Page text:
Well, this is where it gets interesting, because those that have dug into all this do find that it has merit, in other words he is not just a crank, there may real substance and coherence here …
David Kaplan, a particle theorist at Johns Hopkins University in Baltimore, has seen and discussed some of Weinstein’s ideas with him. On the plus side, Kaplan says it is “phenomenal” that someone coming from outside academia could put together something so coherent. “There are many people who come from the outside with crazy theories, but they are not serious. Eric is serious.”
But he says the theory is incomplete and should have spent more time being critiqued by academics before receiving any wider public attention. “What I would encourage him to do is modest things and take steps and commit to a physical manifestation of his theory – to say ‘here is a set of instructions and a set of equations, do this calculation and you can make the following predictions.’ And then see if his theory matches with the real world or not. He doesn’t have enough of a case. What I’d like him to do is to keep working.”
Edward Frenkel, a mathematician at the University of California, Berkeley, has been discussing Weinstein’s ideas with him for the past year. “I think that both mathematicians and physicists should take Eric’s ideas very seriously,” he says. “Even independently of their physical implications, I believe that Eric’s insights will be useful to mathematicians, because he points to some structures which have not been studied before, as far as I know. As for the physical implications, it is quite possible that this new framework will lead to new answers to the big questions, after necessary work is done to make precise predictions which can be tested experimentally.”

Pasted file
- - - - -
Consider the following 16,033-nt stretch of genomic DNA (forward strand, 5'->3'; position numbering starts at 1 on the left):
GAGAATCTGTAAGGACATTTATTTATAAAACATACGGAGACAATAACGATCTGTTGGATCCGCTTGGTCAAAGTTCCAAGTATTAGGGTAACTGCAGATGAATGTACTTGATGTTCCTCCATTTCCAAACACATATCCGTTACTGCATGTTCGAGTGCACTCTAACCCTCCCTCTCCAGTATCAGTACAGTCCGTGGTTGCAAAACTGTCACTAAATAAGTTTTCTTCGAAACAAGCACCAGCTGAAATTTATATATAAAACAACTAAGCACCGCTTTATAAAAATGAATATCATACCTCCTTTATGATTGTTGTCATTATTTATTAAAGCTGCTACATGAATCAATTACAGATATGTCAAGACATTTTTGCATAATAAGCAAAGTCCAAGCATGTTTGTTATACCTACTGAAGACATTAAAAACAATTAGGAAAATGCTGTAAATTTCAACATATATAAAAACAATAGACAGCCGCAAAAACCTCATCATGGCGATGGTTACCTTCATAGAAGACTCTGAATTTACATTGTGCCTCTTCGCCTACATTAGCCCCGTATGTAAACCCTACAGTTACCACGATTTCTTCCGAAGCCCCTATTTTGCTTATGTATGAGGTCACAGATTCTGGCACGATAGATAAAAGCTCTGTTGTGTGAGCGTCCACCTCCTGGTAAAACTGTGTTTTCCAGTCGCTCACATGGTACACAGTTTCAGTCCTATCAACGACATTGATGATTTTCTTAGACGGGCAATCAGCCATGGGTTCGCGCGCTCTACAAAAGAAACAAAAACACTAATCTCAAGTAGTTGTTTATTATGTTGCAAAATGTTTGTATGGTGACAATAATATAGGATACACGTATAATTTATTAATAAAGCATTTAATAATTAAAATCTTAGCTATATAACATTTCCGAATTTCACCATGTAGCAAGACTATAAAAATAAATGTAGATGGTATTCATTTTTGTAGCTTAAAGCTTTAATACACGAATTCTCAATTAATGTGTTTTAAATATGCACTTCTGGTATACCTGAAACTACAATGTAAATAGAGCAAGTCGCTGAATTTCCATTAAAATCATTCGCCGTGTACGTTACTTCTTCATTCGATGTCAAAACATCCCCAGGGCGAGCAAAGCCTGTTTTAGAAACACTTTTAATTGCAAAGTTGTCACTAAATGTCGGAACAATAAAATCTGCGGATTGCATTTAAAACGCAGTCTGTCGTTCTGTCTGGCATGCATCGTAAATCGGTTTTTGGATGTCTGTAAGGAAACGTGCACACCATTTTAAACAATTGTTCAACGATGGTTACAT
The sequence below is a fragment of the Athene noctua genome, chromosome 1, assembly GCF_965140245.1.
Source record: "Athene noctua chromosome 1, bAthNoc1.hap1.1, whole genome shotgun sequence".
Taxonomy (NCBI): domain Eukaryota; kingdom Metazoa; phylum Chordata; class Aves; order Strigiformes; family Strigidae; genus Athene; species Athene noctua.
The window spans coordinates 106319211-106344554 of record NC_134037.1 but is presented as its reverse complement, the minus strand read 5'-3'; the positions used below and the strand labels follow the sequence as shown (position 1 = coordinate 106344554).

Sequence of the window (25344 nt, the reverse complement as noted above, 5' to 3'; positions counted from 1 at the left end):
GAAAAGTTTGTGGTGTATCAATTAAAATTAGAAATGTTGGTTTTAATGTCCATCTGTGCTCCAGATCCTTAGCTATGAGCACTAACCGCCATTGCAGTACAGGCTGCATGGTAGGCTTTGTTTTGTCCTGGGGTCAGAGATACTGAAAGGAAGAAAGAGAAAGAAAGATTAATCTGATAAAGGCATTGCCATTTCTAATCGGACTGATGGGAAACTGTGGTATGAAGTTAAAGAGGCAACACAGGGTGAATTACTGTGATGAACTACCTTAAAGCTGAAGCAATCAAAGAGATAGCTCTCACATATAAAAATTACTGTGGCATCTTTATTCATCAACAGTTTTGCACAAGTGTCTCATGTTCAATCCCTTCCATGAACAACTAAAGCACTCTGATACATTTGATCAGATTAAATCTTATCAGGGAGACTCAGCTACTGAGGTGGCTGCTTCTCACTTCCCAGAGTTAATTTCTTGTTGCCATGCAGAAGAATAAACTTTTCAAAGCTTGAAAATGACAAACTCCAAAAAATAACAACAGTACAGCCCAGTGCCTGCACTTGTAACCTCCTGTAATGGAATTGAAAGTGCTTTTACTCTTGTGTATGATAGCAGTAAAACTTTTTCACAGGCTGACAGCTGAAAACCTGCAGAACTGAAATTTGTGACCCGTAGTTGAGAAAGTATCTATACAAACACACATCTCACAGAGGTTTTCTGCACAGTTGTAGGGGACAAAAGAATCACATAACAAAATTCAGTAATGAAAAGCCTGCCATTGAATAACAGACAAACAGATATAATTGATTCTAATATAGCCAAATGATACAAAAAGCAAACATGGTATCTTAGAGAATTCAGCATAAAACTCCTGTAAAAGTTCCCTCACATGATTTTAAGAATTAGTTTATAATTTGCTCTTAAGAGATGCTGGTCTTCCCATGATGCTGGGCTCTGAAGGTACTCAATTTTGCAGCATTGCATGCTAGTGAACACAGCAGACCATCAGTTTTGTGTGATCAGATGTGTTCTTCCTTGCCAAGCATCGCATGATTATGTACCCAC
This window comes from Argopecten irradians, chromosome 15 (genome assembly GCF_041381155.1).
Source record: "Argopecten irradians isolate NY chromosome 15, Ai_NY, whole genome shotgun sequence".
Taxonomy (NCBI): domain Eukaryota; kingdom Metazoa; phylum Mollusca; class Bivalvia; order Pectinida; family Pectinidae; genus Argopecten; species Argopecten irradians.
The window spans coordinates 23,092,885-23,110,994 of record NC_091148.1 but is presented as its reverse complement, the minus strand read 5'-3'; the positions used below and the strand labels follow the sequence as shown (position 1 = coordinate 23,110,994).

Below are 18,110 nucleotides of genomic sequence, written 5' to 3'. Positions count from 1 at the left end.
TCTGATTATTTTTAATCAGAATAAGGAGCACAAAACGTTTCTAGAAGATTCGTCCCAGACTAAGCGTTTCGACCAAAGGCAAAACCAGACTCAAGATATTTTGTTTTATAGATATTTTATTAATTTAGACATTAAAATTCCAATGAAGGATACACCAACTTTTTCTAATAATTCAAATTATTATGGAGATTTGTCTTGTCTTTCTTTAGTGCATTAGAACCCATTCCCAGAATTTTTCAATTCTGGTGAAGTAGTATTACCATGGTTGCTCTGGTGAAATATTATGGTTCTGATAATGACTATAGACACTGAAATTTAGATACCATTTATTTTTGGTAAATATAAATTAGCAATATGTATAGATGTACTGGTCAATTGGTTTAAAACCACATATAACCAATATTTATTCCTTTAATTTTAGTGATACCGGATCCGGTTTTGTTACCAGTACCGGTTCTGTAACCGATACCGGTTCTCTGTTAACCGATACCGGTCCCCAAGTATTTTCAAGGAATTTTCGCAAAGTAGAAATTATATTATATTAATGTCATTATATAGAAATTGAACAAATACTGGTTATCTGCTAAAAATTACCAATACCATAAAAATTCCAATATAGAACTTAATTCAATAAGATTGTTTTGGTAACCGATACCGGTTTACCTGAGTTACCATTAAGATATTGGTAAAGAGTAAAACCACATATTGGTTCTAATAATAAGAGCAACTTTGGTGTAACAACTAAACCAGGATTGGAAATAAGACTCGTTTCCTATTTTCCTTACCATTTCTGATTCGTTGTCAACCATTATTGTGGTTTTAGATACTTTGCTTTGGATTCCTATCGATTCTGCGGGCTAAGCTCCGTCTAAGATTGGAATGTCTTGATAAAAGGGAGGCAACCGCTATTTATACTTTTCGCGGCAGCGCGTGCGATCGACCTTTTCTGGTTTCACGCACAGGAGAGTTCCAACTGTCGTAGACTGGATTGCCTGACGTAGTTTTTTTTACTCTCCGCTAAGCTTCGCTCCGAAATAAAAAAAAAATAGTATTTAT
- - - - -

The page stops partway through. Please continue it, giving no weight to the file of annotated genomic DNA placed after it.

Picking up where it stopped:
Jim al-Khalili, a nuclear physicist at the University of Surrey who has seen a summary of Weinstein’s ideas (but not the maths) is sceptical. He says Weinstein will need to do a “heck of a lot of convincing” if he wants physicists to take his ideas seriously. “My main concern with Weinstein’s claims is that they are simply too grand – too sweeping. It would be one thing if he argued for some modest prediction that his theory was making, and importantly one that could be tested experimentally, or that it explained a phenomenon or mechanism that other theories have failed to do, but he makes the mistake of claiming too much for it.”
So while he may indeed have got off on the wrong foot here by attempting to engage in a rather odd way with the community, what he has is sufficiently interesting to motivate some to have an interest here.
So is it really possible for an outsider to have ideas which fundamentally alter our world view, no of course not. Oh wait, there was some chap who worked as a clerk in a patent office in Switzerland, now what was his name again? OK, that is too simplistic, our Swiss clerk had a Ph.D and had already published other papers, so yes we are back to the missing bit here …
“Paper, or it didn’t happen”
Andrew Pontzen a cosmologist at the University of Oxford and University College London comments on all this by writing in New Scientist …
At what point during this long and difficult process does it become legitimate to proclaim a breakthrough? It’s a line in shifting sands, but that line has certainly been crossed. Du Sautoy – the University of Oxford’s professor of the public understanding of science, no less – has short-circuited science’s basic checks and balances. Yesterday’s shenanigans were anything but scientific.
But to be strictly fair, if interested in the details of Mr Weinstein’s thinking, then you can read about it here in Mr Du Sautoy’s Guardian article (but remember to digest with a pinch of salt). Or perhaps also by browsing his 2012 Edge article here (you will need to scroll down to find it).
1 thought on “Eric Weinstein’s theory may explain why the universe works the way it does”
You should also read Weinstein work (only the introduction is available) about on Economics. He has been applying the math of gauge theories in economics and is not really in exile as far as mathematics is concerned